Not forgetting the football, of course. Any nation whose fans can sustain that much noise through a match can’t be all bad. We should drop the stage-managed handshakes and play more ballgames. Elsewhere on television, two men were arguing with each other over something one of them had said to somebody else’s girlfriend; young men in swimming gear were picking partners from a group of young women in bikinis; Ed Harris was in deep water (The Abyss, 1989); the NCIS team was losing a case to the FBI; there was a trailer for Grimm, which seems to be a show about young people who look briefly like monsters when they’re taken by surprise.
Nail that lot to the door of a church and hope for a reaction.
Oh, take me back.
No. Turns out somebody’s done some research: children who take smartphones into the classroom are more likely to be distracted from learning than children who don’t. Leaving aside the odd fact that we need research to tell us this – as if just knowing something isn’t good enough any more – the question arises: what do we do about it?
Hello, Mr Chips. We talk about it. The phrase “We must make sure” sends actually doing anything right to the back of the class. “We” includes everybody who thinks children are at school to learn, plus everybody who thinks children have a right to hold onto their smartphones, plus everybody else except convicted paedophiles and authority figures, whose motives are always regarded as suspect. As for “must”, the active verb somehow attaches to the “We” but not to the person speaking.
And “make sure” mandates a long studio discussion or series of meetings. “Make sure” articulates a belief in collective decision-making that somehow inhibits individual initiatives. We all have to agree first, ha ha. Do not confiscate children’s smartphones until we’ve had a discussion; do not stop discussing until we’re all in agreement. Ha ha. I went back to the radio after an hour and they were still talking about it. Very realistic. They were also talking about a UK-government scheme for subsidised nursery care: the government is trumpeting its success; the nurseries are appealing for “donations” from parents because they can’t get enough official money to stay in business.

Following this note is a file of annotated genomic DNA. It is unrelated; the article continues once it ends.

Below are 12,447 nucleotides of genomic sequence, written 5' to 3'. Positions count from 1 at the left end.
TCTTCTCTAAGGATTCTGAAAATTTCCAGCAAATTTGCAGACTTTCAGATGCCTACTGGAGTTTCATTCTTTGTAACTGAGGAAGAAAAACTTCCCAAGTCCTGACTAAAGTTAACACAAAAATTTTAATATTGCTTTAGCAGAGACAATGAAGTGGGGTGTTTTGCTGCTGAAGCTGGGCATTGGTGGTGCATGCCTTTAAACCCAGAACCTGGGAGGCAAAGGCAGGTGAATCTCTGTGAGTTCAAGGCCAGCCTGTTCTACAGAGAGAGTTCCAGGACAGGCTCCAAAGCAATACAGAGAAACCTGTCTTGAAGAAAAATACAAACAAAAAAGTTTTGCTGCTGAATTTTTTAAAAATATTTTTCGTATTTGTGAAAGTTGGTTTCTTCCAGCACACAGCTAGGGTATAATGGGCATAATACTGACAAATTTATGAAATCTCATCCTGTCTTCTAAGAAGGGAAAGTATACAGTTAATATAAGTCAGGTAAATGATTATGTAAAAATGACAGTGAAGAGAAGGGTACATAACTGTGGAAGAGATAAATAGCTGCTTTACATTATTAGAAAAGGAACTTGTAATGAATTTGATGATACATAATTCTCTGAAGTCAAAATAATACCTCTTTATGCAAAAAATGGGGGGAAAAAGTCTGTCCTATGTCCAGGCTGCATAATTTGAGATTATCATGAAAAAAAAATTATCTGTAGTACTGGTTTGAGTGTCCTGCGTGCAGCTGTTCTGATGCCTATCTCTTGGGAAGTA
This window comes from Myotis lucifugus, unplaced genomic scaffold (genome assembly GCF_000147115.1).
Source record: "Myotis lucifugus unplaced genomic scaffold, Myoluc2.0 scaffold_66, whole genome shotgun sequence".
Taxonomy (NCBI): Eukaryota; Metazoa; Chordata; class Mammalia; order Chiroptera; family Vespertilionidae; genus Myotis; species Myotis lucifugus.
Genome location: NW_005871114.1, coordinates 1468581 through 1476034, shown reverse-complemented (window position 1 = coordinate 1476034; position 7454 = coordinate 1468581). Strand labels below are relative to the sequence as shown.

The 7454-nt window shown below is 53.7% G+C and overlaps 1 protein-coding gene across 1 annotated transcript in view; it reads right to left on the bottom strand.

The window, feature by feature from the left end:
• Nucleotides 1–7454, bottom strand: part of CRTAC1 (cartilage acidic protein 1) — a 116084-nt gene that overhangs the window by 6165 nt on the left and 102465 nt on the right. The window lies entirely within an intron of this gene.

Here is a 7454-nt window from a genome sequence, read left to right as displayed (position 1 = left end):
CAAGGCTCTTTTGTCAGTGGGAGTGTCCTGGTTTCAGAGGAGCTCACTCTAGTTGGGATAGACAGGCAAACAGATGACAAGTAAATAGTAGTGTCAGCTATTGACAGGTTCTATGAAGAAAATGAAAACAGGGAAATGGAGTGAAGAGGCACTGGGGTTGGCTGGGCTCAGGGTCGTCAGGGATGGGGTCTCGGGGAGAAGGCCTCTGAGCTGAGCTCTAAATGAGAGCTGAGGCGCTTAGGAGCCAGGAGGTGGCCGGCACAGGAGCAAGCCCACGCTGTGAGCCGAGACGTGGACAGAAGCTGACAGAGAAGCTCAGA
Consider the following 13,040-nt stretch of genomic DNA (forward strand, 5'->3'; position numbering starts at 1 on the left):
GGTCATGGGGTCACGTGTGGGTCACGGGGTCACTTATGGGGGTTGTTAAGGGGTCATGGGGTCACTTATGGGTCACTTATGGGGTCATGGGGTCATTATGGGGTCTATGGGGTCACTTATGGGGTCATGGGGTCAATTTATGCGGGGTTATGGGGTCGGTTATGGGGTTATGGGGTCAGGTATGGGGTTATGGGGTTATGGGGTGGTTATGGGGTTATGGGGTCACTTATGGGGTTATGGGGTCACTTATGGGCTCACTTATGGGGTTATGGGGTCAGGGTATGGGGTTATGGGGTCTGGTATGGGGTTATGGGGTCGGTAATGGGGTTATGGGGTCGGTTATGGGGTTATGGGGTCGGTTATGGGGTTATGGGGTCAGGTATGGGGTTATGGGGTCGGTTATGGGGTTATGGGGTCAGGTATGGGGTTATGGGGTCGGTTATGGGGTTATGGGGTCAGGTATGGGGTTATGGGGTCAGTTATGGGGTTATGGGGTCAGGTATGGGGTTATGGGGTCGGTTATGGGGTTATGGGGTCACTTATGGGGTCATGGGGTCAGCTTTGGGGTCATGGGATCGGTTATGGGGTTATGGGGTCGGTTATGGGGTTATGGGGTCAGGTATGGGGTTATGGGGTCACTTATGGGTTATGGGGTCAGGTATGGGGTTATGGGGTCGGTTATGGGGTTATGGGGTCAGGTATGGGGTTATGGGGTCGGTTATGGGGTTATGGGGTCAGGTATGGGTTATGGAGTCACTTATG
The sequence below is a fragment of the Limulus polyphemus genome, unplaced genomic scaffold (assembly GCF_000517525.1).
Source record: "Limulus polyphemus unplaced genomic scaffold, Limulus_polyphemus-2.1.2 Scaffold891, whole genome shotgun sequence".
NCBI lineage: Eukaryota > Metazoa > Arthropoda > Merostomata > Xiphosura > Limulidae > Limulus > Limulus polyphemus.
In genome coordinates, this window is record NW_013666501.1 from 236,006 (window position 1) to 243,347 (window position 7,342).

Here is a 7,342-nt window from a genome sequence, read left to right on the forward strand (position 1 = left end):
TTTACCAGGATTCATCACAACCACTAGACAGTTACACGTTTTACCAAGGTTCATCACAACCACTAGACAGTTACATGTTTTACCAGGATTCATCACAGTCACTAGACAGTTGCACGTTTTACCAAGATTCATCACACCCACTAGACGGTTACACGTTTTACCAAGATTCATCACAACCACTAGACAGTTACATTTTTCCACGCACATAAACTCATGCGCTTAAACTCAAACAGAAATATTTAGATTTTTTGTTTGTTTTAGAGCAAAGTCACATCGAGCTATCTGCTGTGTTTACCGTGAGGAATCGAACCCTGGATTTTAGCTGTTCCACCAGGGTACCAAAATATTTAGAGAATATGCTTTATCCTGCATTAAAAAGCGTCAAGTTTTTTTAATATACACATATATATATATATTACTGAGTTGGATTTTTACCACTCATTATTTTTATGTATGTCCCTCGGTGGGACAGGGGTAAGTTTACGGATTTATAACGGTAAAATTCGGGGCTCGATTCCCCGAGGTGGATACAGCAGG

Hi, Coach Carter. Also very realistic. But it's the willingness to learn, how that is sparked, that really matters, right? Not the technology. About the only contemporary depiction of a classroom in which the children – young adults; not sure how old they are – seem to be consenting to learn is the one in Twilight (2008), in which Edward does seem to have retained some knowledge after all those years of looking at slides under microscopes. And maybe the one in The Blind Side (2009), and…
…so that’s my argument undermined. I don’t know, maybe there’s some wisdom in this tendency to discuss before/rather than acting. Maybe we should all just remain totally still, resisting any change to the status quo while talking up the action we're not taking. Something happened about Brexit last night, a vote I think, and then Trump went and signed something, and that kept the news media busy while the rest of us got on with watching the football. Iran was playing Spain, I know I mentioned this above, but the sight of a lot of people jumping up and down and shouting, waving Iranian flags, blowing plastic trumpets, their faces painted in Iran’s colours …
Oh, yeah, Freedom Writers. I don’t watch football, except to the extent that I do seem to be watching it now, but the sight of that crowd last night (I guess it’s obvious that I’m writing this on Thursday) went a long way towards normalising relations between Iran and my living room – using “my living room” in the sense that political commentators use “Downing Street” to refer to the British government. Today, “my living room” means me. I felt for those Iranians. If I’m ever afflicted by megalomania in my later years, I hope I remember to send a football team rather than call for sanctions.